From the Field
A long-term view reveals undervalued opportunities
David Giroux, Co-portfolio Manager, Capital Appreciation and Income Fund; Head of Investment Strategy and Chief Investment Officer, TRPIM
Farris Shuggi, Co-portfolio Manager, Capital Appreciation and Income Fund; Head of Quantitative Equity, TRPIM
Key Insights
  • Resurgent optimism has contributed to elevated valuations, but attractive investment opportunities remain.
  • AI dominated the headlines and markets in 2023, but investors must continue to grapple with the implications of the technological revolution.
  • We see pockets of value in traditionally defensive areas of the market, such as health care, utilities, and select parts of fixed income.

Following a downbeat year for markets in 2022, major stock indexes soared in 2023, led by a return to favor for growth stocks and more cyclical segments of the market. Market sentiment has improved as recession fears have subsided and expectations have increased for the Federal Reserve to cut rates in 2024. This optimism has contributed to elevated valuations and intensified the importance of uncovering overlooked and undervalued areas of the market.

Artificial intelligence

2023 was really the year of artificial intelligence (AI), propelled by the proliferation of ChatGPT. This large language model-powered software prompted a change in mindset not just for investors but also for regulators, information technology companies, enterprises, and consumers. We are all trying to grapple with the impact that artificial intelligence can have in a way that markets and market participants simply did not anticipate a year ago.

Perhaps no segment of the market felt the impact of this nascent interest more than the semiconductor companies that serve as the arms dealers in the artificial intelligence race. Along with tech giant Microsoft, chipmakers NVIDIA, Advanced Micro Devices, and Broadcom were some of the biggest beneficiaries of the first wave of interest in AI. As part of our process, we are focused on identifying where the next wave will be as the implications of AI on inflation, employment, and society ripple through the global economy.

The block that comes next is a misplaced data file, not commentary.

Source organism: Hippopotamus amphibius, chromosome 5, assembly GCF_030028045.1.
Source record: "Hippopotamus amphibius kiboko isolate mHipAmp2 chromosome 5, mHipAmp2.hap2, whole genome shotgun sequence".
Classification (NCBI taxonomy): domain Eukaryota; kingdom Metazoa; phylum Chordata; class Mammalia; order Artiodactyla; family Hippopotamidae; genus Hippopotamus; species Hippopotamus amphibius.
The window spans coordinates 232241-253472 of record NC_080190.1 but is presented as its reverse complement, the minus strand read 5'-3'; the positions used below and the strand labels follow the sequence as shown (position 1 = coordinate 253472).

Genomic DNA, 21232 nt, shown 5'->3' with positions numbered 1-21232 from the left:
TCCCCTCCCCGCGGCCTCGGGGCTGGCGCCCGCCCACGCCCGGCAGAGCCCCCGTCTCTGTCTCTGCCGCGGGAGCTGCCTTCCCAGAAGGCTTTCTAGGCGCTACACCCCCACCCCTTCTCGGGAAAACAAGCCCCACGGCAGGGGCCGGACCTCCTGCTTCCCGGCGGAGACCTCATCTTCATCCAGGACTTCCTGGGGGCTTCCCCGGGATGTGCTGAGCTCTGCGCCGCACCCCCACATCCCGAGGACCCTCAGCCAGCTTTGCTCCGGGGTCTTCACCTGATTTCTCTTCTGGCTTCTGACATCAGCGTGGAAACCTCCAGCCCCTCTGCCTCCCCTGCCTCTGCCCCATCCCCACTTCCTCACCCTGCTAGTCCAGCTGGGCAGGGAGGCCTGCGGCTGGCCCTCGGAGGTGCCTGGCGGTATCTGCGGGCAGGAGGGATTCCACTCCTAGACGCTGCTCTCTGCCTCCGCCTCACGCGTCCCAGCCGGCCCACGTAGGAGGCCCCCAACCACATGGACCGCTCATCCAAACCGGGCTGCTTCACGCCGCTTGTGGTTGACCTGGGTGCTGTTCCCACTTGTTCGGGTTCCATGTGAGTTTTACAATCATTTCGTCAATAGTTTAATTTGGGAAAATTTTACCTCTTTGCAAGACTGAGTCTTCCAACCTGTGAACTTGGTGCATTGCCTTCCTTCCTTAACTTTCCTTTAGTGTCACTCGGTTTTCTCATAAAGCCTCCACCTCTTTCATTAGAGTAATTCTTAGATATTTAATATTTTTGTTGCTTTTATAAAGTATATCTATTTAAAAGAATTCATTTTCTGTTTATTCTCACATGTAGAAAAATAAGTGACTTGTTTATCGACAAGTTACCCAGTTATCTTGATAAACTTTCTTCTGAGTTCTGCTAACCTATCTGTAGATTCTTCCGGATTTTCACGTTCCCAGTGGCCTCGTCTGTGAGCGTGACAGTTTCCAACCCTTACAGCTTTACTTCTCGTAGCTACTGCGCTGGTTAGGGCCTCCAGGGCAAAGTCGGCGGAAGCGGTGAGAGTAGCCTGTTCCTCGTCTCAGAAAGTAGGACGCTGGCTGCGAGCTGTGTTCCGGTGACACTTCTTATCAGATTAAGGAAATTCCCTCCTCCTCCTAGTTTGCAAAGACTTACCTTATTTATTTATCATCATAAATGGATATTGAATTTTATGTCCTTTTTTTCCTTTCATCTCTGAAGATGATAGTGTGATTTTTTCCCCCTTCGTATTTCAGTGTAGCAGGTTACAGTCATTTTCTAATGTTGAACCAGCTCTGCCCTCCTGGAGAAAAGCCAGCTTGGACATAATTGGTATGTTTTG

Pockets of opportunity

While information technology stocks have soared, traditionally defensive areas—health care, utilities, and select parts of fixed income—have been left behind in the market momentum. We see attractive risk/reward opportunities in areas that trailed the market in 2023, particularly over a five year horizon, when momentum matters less and corporate fundamentals matter more.

Secular tailwinds in health care

Health care offers good examples of names that may not be the first beneficiary of the impact of AI—this, in part, explains why the sector trailed others in 2023—but that do stand to benefit from its long-term effects. AI has the potential to power advanced diagnostic tools that could more effectively detect diseases like cancer, to develop new drugs and enhance life sciences applications, and even to potentially take over some aspects of interactions between patients and their doctors and therapists. When we factor these potential effects into our long-term view of companies, it can help us identify compelling investment opportunities that the market may overlook.

Potentially revolutionary new drugs could also have substantial impacts not only on names in health care but on society and the global economy. We are analyzing promising developments in Alzheimer’s treatments, for example, as well as the growing interest in glucagon-like peptide-1 (GLP-1) drugs, which have been used to treat diabetes but also are gaining traction for weight loss.